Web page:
Premier League set for £340m broadcast charge even if games return
Clubs from English soccer's top-tier Premier League could end up having to refund the league's domestic and international broadcasters to the tune of £340 million ($419 million), even if the paused 2019-20 season does restart as planned.
The season has been on hold since mid-March due to the ongoing coronavirus pandemic, and plans are currently under way for the league to potentially start again behind closed doors, in mid-June.
However, even if the matches do then go ahead, the refund would be necessary due to changes around their scheduling and conditions (games would take place on different days and at different times to originally planned, and behind closed doors instead of with full crowds in attendance).
Richard Masters, the Premier League’s chief executive, has previously predicted a loss of over £1 billion if the current season is not completed.
Talking to media yesterday, after a lengthy video meeting with executives from all 20 clubs, he said: “Whatever happens, there’s going to be significant loss of revenue for clubs. That is inevitable.
“We were able to paint a picture today about what would happen in various scenarios, playing out the season and not playing out the season.”
The current Premier League broadcast cycle, running between 2019 and 2022, is set to earn clubs a total of around £9.2 billion from both domestic and international rights-holders.
Also at the meeting, the possibility of curtailing the season was discussed for the first time, although Masters said that “a really strong collective will to complete the season remains.”
He added: “It’s the first time we’ve discussed curtailment. It’s still our aim to finish the season, but it’s important to discuss all the options with our clubs.”
While 12 June has been reported as the provisional date the league is aiming to return on, Masters said: “I think it’s too early for us to talk about it. We want to remain in step with government and the authorities.”
It also emerged at yesterday’s meeting that there is still a split over playing the remaining games at neutral venues, which has been one of the suggestions put forward as a condition for restarting. Indeed, according to the UK’s Times newspaper, the Premier League will now ask the government to reconsider the neutral grounds directive.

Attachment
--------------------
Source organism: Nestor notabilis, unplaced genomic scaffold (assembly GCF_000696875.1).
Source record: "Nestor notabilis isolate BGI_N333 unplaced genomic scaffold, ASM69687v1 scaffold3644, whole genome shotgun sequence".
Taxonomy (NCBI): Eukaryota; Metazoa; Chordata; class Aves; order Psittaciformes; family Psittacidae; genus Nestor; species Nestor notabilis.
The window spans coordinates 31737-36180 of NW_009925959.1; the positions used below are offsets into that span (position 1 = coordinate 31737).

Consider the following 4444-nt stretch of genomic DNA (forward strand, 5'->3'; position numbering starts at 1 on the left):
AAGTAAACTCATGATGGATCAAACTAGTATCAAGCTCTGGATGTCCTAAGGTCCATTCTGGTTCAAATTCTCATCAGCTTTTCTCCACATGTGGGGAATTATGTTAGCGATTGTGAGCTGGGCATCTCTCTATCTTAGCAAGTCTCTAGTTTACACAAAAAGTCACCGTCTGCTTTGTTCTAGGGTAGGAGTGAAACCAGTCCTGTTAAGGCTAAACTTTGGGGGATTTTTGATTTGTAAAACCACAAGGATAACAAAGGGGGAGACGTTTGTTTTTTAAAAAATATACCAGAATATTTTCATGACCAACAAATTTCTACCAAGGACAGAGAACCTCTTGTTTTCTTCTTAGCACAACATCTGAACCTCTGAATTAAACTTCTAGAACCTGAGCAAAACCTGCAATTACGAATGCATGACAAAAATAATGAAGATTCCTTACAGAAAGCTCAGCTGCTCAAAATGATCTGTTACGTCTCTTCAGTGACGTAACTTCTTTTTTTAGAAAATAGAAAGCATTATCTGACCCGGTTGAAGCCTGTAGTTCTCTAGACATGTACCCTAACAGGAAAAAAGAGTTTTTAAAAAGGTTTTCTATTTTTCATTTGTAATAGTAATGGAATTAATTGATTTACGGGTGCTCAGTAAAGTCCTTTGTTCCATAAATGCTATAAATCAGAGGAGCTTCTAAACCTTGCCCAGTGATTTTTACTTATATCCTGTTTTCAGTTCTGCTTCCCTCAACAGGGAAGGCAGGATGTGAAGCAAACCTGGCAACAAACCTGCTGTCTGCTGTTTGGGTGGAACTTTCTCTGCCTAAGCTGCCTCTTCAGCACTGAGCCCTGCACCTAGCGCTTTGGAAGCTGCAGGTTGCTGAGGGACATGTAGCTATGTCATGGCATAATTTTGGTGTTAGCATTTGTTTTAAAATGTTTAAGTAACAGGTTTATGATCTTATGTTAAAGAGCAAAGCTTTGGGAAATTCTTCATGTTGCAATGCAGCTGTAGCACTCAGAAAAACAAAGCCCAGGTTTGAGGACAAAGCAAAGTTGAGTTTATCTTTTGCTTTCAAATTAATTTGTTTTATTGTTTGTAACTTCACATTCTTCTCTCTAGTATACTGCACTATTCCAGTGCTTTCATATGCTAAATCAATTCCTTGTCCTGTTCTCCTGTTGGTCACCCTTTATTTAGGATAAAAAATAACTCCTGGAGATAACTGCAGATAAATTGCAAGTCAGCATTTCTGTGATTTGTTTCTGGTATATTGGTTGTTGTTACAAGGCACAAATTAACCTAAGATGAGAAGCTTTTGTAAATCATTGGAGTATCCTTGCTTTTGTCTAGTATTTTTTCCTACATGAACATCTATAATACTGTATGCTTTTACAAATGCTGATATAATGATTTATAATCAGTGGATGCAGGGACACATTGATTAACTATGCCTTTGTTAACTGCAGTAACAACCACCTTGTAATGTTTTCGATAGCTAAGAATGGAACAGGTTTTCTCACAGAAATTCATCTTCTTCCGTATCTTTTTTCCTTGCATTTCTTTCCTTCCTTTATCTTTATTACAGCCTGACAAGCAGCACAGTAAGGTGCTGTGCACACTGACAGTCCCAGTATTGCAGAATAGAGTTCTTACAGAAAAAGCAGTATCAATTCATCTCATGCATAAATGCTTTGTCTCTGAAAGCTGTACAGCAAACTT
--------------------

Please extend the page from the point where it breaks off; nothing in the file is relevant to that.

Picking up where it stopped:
Uefa, European soccer’s governing body, has set a deadline of 25 May for leagues around the continent to finalise their plans for either restarting or curtailing their various seasons.
More meetings between the Premier League and its various stakeholders are due to be held during the remainder of this week, with the next all-club meeting scheduled for 18 May.
Elsewhere in European soccer, clubs from Italy’s top-tier Serie A will be allowed to start collective team training from 18 May, the Italian government has now said.
Teams have so far only been allowed to train their players on an individual basis, sometimes on completely separate pitches, while respecting strict social distancing rules.
The FIGC, the Italian soccer federation, has now said that in order for team training to take place, clubs should create a group of players and staff who have all tested negative for coronavirus, and then isolate them in a training camp, with regular testing from that point forward.
In a joint statement, the country’s health minister Roberto Sperenza, and sports minister Vincenzo Spadafora said that while they had ordered a few changes to the protocol the FIGC had suggested be put in place, they would give the green light for team training to proceed.
Serie A has been suspended since 9 March, and there are still 12 rounds of the current season left to play.
While the government has yet to make a final decision on whether the season can actually restart, this step will be a boost for the league.
Serie A, according to financial consultancy firm KPMG, would lose between €550 million ($595 million) and €650 million in total if no further matches were played this year, with lost revenue from broadcasting, sponsorship and match day income.
Meanwhile, the Danish Superliga will resume on 28 May, the Danish League Association has announced.
That country’s top-tier soccer league has been postponed since early March, and will continue behind closed doors.
The DLA has said it is planning for the season to conclude by late July.
The decision to restart the league comes as Denmark as a whole is preparing to loosen some of the stricter measures it had put in place earlier this year to combat the virus’ spread.
The Austrian Bundesliga has also been given the green light to return by the country’s government, with reports suggesting that 2 June will be the restart date, preceeded by the 30 May OFB Cup final.